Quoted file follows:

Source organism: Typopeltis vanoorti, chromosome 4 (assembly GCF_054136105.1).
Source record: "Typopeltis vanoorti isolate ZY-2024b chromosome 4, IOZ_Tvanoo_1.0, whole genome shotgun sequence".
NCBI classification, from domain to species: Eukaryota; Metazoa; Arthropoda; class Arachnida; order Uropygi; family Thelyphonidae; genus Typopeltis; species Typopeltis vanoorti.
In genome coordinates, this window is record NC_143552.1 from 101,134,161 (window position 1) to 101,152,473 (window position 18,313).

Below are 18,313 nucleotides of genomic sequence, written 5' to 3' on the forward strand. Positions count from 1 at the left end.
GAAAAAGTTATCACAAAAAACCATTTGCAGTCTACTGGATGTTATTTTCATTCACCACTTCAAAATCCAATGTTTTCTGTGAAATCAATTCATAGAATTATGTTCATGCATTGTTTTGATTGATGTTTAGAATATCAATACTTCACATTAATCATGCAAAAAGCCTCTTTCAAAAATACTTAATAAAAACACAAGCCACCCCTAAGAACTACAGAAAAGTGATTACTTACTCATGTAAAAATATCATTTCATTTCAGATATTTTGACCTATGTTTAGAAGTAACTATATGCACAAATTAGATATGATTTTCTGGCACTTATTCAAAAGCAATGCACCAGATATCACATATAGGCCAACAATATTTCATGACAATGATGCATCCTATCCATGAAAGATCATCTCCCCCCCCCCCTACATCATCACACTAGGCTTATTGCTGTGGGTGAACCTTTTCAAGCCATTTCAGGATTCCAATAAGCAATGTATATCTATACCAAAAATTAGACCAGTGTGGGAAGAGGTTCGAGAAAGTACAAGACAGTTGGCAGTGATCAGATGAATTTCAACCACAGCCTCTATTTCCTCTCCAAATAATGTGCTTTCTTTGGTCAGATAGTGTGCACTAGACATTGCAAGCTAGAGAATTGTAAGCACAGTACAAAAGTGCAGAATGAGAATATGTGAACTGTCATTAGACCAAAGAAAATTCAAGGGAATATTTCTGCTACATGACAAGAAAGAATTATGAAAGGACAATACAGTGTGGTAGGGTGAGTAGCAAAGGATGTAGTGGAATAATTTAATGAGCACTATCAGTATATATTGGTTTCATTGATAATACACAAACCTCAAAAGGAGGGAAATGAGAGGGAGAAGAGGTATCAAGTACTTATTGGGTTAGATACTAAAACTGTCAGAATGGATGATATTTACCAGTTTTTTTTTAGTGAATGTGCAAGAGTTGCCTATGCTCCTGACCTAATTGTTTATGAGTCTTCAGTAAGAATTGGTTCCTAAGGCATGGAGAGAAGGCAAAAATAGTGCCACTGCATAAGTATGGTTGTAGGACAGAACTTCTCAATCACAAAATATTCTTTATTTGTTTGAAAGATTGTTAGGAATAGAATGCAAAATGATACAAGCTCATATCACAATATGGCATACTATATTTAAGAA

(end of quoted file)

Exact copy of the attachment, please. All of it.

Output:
Source organism: Typopeltis vanoorti, chromosome 4 (assembly GCF_054136105.1).
Source record: "Typopeltis vanoorti isolate ZY-2024b chromosome 4, IOZ_Tvanoo_1.0, whole genome shotgun sequence".
NCBI classification, from domain to species: Eukaryota; Metazoa; Arthropoda; class Arachnida; order Uropygi; family Thelyphonidae; genus Typopeltis; species Typopeltis vanoorti.
In genome coordinates, this window is record NC_143552.1 from 101,134,161 (window position 1) to 101,152,473 (window position 18,313).

Below are 18,313 nucleotides of genomic sequence, written 5' to 3' on the forward strand. Positions count from 1 at the left end.
GAAAAAGTTATCACAAAAAACCATTTGCAGTCTACTGGATGTTATTTTCATTCACCACTTCAAAATCCAATGTTTTCTGTGAAATCAATTCATAGAATTATGTTCATGCATTGTTTTGATTGATGTTTAGAATATCAATACTTCACATTAATCATGCAAAAAGCCTCTTTCAAAAATACTTAATAAAAACACAAGCCACCCCTAAGAACTACAGAAAAGTGATTACTTACTCATGTAAAAATATCATTTCATTTCAGATATTTTGACCTATGTTTAGAAGTAACTATATGCACAAATTAGATATGATTTTCTGGCACTTATTCAAAAGCAATGCACCAGATATCACATATAGGCCAACAATATTTCATGACAATGATGCATCCTATCCATGAAAGATCATCTCCCCCCCCCCCTACATCATCACACTAGGCTTATTGCTGTGGGTGAACCTTTTCAAGCCATTTCAGGATTCCAATAAGCAATGTATATCTATACCAAAAATTAGACCAGTGTGGGAAGAGGTTCGAGAAAGTACAAGACAGTTGGCAGTGATCAGATGAATTTCAACCACAGCCTCTATTTCCTCTCCAAATAATGTGCTTTCTTTGGTCAGATAGTGTGCACTAGACATTGCAAGCTAGAGAATTGTAAGCACAGTACAAAAGTGCAGAATGAGAATATGTGAACTGTCATTAGACCAAAGAAAATTCAAGGGAATATTTCTGCTACATGACAAGAAAGAATTATGAAAGGACAATACAGTGTGGTAGGGTGAGTAGCAAAGGATGTAGTGGAATAATTTAATGAGCACTATCAGTATATATTGGTTTCATTGATAATACACAAACCTCAAAAGGAGGGAAATGAGAGGGAGAAGAGGTATCAAGTACTTATTGGGTTAGATACTAAAACTGTCAGAATGGATGATATTTACCAGTTTTTTTTTAGTGAATGTGCAAGAGTTGCCTATGCTCCTGACCTAATTGTTTATGAGTCTTCAGTAAGAATTGGTTCCTAAGGCATGGAGAGAAGGCAAAAATAGTGCCACTGCATAAGTATGGTTGTAGGACAGAACTTCTCAATCACAAAATATTCTTTATTTGTTTGAAAGATTGTTAGGAATAGAATGCAAAATGATACAAGCTCATATCACAATATGGCATACTATATTTAAGAA